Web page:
The AMOVA algorithm in Arlequin (Schneider et al. 2000) was used to estimate the molecular diversity indices and the levels of population subdivision. For each group, genetic variation is described by nucleotide diversity, π, and haplotype diversity, h (Nei 1987). Pairwise ϕSTs were employed to measure gene flow between European and North American populations. All European samples of Carcinus included in this analysis are from Roman & Palumbi (2004).

3. Results

Eight mitochondrial haplotypes were identified for C. maenas in eastern North America (GenBank accessions AY616437–AY616439, DQ523682–DQ523686). These genotypes match, or are closely related to sequences of C. maenas collected along the North Atlantic coast of Europe. Sequence divergence between North American haplotypes is less than 2%. All substitutions are silent and occur at third-codon positions.

A steep cline occurs along the Scotian Shelf (figure 2). A single genotype, in red, is shared among most populations in the south of the Bay of Fundy, covering a geographical distance of more than 1000 km and representing 93% of all samples collected in the US and New Brunswick. The southern haplotype occurred at 75% frequency at Gulliver's Cove (GU), Nova Scotia, in the Bay of Fundy but only at 10% frequency in Musquodoboit Harbour (MU) along the Scotian Shelf; it was not found in the north of this area. The shift between southern and northern genotypes occurs along a 460 km section of the shelf. Northern populations in Nova Scotia contained five haplotypes that are not found in the south. Haplotype diversity was 10 times higher in Nova Scotia (h=0.77) than in New York and the western Gulf of Maine (h=0.06). Northern genotypes do not form a separate clade from those in New England (figure 3).

Figure 2

Relative frequencies of green crab haplotypes from 25 locations in North America sampled in 1996–2001. The size of each circle is approximately proportional to the sample size. Inset presents collection locales along the Strait of Canso.

Figure 3

Parsimony network for mtDNA haplotypes of Carcinus maenas and Carcinus aestuarii. Genotypes marked with an asterisk were recovered in eastern North America but not in Europe. European haplotypes not represented in North America are in light grey. The size of the circles represents haplotype frequencies in Europe. Clades encircled by dashed lines have 100% majority-rule consensus support.

Values of ϕST were insignificant (p>0.05) among populations from Freeport (FR), New York, to Chance Harbour (CH), New Brunswick. Yet, values were significant between these southern groups and all populations along the eastern Scotian Shelf and Cape Breton. I used these values to separate the populations into two groups: Mid-Atlantic and Nova Scotia. Most of the genetic diversity was found within populations (60%). A smaller but strongly significant amount of diversity was found between Nova Scotia and the Mid-Atlantic groups (35%), and less between populations (5%). In contrast to crabs collected in Nova Scotia in 1999–2000, no haplotype diversity was found in eight samples collected along the Scotian Shelf between 1956 and 1979 (table 2). All these museum samples matched the widespread red haplotype (figure 2) and, as a group, they were indistinguishable from contemporary Mid-Atlantic populations (ϕST=−0.052). They were significantly divergent from samples collected in Halifax in 2001 (ϕST=0.292, p<0.05).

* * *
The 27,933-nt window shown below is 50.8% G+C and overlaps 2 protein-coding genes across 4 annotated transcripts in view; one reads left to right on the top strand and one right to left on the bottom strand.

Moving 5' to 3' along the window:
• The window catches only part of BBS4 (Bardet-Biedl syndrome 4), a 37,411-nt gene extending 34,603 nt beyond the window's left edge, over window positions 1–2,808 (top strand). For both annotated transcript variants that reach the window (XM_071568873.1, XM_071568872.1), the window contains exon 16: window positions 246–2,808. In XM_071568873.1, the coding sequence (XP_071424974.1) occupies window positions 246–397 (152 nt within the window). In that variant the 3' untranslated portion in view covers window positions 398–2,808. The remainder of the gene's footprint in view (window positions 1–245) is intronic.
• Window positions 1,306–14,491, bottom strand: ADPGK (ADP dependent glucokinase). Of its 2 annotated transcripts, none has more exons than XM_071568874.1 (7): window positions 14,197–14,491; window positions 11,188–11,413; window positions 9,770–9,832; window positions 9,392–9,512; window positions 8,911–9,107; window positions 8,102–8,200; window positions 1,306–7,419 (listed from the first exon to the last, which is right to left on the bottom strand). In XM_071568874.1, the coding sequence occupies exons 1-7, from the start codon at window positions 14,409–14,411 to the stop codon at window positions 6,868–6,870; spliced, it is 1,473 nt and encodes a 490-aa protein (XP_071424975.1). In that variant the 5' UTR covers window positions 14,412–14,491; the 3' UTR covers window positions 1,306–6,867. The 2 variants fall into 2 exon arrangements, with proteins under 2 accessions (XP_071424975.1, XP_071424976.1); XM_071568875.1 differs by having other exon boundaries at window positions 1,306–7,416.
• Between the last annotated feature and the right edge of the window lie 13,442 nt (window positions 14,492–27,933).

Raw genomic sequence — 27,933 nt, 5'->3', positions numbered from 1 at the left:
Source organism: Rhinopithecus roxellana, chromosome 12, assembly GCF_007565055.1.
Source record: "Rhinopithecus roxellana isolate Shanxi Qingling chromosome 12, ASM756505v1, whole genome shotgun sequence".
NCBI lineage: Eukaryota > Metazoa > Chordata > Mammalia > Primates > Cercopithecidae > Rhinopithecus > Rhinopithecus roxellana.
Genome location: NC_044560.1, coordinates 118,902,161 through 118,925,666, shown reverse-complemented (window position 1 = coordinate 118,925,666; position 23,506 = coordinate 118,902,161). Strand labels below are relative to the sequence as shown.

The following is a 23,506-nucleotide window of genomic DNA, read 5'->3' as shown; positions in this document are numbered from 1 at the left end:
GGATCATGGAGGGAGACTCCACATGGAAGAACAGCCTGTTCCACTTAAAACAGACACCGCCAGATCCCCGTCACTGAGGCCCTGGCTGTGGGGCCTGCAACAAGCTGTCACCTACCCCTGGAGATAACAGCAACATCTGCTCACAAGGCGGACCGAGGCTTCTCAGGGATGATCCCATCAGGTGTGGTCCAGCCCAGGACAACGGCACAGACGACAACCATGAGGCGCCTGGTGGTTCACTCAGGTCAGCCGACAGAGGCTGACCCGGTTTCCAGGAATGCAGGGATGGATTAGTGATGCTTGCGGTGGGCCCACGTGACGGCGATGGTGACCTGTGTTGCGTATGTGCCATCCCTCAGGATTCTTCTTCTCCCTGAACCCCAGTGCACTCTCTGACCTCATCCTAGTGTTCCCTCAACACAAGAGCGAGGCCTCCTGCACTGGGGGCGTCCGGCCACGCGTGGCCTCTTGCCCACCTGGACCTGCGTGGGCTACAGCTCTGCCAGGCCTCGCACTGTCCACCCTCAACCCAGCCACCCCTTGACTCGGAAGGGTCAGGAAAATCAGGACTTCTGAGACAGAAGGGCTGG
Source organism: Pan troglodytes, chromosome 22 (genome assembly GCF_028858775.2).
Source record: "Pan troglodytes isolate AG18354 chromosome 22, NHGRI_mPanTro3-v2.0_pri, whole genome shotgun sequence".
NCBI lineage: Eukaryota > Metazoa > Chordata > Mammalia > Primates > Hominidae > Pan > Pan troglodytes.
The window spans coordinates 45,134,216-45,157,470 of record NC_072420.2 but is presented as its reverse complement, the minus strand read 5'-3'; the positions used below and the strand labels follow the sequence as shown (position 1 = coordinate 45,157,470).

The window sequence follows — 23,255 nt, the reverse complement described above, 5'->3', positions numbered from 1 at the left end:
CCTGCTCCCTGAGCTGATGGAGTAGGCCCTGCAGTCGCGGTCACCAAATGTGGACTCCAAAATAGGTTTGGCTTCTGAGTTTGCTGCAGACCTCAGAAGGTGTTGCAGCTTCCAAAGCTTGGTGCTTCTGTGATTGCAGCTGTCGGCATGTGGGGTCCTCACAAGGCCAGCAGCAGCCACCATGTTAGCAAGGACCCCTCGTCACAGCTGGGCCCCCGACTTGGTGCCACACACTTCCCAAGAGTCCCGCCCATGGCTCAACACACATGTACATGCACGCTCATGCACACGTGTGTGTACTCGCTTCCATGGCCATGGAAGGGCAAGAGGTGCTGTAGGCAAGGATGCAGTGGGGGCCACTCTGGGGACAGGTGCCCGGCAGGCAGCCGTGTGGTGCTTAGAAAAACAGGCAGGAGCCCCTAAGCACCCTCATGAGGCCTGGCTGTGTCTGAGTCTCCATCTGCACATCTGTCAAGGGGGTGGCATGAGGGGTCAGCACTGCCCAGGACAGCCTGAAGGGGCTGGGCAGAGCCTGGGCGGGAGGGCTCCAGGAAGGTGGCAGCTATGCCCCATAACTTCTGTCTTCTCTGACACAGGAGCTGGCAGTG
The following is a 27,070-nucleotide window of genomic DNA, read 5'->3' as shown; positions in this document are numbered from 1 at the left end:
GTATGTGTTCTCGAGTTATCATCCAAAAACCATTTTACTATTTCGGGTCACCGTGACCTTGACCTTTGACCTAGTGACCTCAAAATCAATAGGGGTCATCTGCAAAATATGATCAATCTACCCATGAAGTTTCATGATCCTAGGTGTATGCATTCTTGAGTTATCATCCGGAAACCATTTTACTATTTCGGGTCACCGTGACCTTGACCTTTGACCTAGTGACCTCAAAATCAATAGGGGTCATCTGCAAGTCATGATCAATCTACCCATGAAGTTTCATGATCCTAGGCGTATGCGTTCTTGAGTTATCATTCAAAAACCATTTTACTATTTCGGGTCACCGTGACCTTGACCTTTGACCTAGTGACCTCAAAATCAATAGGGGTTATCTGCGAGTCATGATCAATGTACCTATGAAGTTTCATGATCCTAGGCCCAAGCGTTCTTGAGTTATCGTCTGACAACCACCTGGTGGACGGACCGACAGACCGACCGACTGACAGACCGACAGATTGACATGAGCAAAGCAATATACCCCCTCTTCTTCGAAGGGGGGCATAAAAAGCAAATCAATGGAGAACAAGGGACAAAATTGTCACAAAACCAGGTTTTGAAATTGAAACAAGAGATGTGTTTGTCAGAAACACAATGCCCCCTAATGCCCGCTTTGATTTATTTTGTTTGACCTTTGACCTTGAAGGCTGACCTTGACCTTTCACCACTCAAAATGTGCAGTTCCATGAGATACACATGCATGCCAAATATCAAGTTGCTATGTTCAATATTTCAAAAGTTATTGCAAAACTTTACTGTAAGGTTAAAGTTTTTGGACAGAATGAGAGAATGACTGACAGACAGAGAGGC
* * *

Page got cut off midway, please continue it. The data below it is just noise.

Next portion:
View this table:
Table 2

Summary statistics for genetic variability of the green crab in North America and selected locations in Europe (from Roman & Palumbi 2004).

Five North American haplotypes were recovered in the European North Atlantic. This species has slight population structure along the continental shelf of Atlantic Europe, with a northern clade found in Scandinavia and northern Germany (Roman & Palumbi 2004). Pairwise-distance measures between Nova Scotia and northern Europe were much lower than the distances to western Europe, indicating that gene flow may have occurred between the North Sea and the Canadian Maritimes (figure 4).

Figure 4

Population pairwise differences (ϕST) as an estimate of gene flow in Carcinus maenas between western and northern Europe and North America. Western and northern Europe (defined by a break between Hoek van Holland and Bremerhaven, Germany) are approximately at the same distance from the original Mid-Atlantic invasion front. The twentieth-century invasion in Nova Scotia, however, is much closer in genetic distance to northern Europe, indicating recent gene flow from the North Sea.

4. Discussion

Contrary to prior expectations, haplotype diversity is much higher in the newly colonized northern regions of North America than in the Mid-Atlantic, where the green crab has resided for almost 200 years. A strong genetic cline exists along the Scotian Shelf, with the Mid-Atlantic haplotype (red in figure 2) diminishing in frequency from south to north. I consider three scenarios that may have caused this finding: (1) contact between an invasion front and a population native to the Canadian Maritimes, (2) differentiation through selection in the northern part of the range, and (3) contact between two invasion fronts.

(1) The scenario of a native population of green crabs residing in the Maritimes is unlikely. Carcinus is a large intertidal species with well-established sighting records: none in northern Nova Scotia until the 1980s (Audet et al. 2003). Furthermore, all haplotypes recovered in this area are nested within the European parsimony network for C. maenas (figure 3) and show no evidence of a distinct evolutionary history outside of Europe.